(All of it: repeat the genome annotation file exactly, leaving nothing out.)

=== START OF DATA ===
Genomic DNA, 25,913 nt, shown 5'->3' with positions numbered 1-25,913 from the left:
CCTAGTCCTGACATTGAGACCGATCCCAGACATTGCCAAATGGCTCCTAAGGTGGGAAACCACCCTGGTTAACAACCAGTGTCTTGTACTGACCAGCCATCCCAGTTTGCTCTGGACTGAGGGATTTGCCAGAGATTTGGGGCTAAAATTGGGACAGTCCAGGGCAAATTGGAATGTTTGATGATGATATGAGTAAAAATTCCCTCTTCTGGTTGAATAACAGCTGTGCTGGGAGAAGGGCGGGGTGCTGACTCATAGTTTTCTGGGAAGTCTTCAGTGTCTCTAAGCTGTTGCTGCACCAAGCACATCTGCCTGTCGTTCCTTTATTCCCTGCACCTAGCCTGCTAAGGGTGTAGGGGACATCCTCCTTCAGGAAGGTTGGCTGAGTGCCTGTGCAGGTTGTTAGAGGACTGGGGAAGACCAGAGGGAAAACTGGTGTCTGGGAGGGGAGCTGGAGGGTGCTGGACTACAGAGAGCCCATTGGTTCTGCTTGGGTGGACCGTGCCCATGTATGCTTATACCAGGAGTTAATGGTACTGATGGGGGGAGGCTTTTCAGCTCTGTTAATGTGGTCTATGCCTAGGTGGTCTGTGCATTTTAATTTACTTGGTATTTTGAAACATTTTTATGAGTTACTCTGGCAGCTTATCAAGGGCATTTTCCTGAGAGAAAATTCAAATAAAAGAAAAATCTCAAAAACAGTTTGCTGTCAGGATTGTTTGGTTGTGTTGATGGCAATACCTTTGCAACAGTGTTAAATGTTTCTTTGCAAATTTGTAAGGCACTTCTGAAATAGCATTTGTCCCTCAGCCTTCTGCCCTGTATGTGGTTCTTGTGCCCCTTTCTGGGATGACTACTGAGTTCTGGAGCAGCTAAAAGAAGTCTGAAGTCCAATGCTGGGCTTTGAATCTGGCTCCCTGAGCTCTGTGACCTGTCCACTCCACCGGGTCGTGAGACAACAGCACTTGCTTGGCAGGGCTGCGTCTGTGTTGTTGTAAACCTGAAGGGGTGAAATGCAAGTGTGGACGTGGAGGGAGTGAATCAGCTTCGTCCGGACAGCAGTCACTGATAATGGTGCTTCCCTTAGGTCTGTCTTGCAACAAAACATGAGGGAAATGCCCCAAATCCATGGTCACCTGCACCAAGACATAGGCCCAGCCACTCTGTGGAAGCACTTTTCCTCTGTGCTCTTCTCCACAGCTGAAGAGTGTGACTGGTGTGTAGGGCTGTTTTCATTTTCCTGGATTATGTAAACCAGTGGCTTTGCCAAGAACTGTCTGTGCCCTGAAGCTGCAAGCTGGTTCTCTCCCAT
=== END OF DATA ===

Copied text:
Genomic DNA, 25,913 nt, shown 5'->3' with positions numbered 1-25,913 from the left:
CCTAGTCCTGACATTGAGACCGATCCCAGACATTGCCAAATGGCTCCTAAGGTGGGAAACCACCCTGGTTAACAACCAGTGTCTTGTACTGACCAGCCATCCCAGTTTGCTCTGGACTGAGGGATTTGCCAGAGATTTGGGGCTAAAATTGGGACAGTCCAGGGCAAATTGGAATGTTTGATGATGATATGAGTAAAAATTCCCTCTTCTGGTTGAATAACAGCTGTGCTGGGAGAAGGGCGGGGTGCTGACTCATAGTTTTCTGGGAAGTCTTCAGTGTCTCTAAGCTGTTGCTGCACCAAGCACATCTGCCTGTCGTTCCTTTATTCCCTGCACCTAGCCTGCTAAGGGTGTAGGGGACATCCTCCTTCAGGAAGGTTGGCTGAGTGCCTGTGCAGGTTGTTAGAGGACTGGGGAAGACCAGAGGGAAAACTGGTGTCTGGGAGGGGAGCTGGAGGGTGCTGGACTACAGAGAGCCCATTGGTTCTGCTTGGGTGGACCGTGCCCATGTATGCTTATACCAGGAGTTAATGGTACTGATGGGGGGAGGCTTTTCAGCTCTGTTAATGTGGTCTATGCCTAGGTGGTCTGTGCATTTTAATTTACTTGGTATTTTGAAACATTTTTATGAGTTACTCTGGCAGCTTATCAAGGGCATTTTCCTGAGAGAAAATTCAAATAAAAGAAAAATCTCAAAAACAGTTTGCTGTCAGGATTGTTTGGTTGTGTTGATGGCAATACCTTTGCAACAGTGTTAAATGTTTCTTTGCAAATTTGTAAGGCACTTCTGAAATAGCATTTGTCCCTCAGCCTTCTGCCCTGTATGTGGTTCTTGTGCCCCTTTCTGGGATGACTACTGAGTTCTGGAGCAGCTAAAAGAAGTCTGAAGTCCAATGCTGGGCTTTGAATCTGGCTCCCTGAGCTCTGTGACCTGTCCACTCCACCGGGTCGTGAGACAACAGCACTTGCTTGGCAGGGCTGCGTCTGTGTTGTTGTAAACCTGAAGGGGTGAAATGCAAGTGTGGACGTGGAGGGAGTGAATCAGCTTCGTCCGGACAGCAGTCACTGATAATGGTGCTTCCCTTAGGTCTGTCTTGCAACAAAACATGAGGGAAATGCCCCAAATCCATGGTCACCTGCACCAAGACATAGGCCCAGCCACTCTGTGGAAGCACTTTTCCTCTGTGCTCTTCTCCACAGCTGAAGAGTGTGACTGGTGTGTAGGGCTGTTTTCATTTTCCTGGATTATGTAAACCAGTGGCTTTGCCAAGAACTGTCTGTGCCCTGAAGCTGCAAGCTGGTTCTCTCCCAT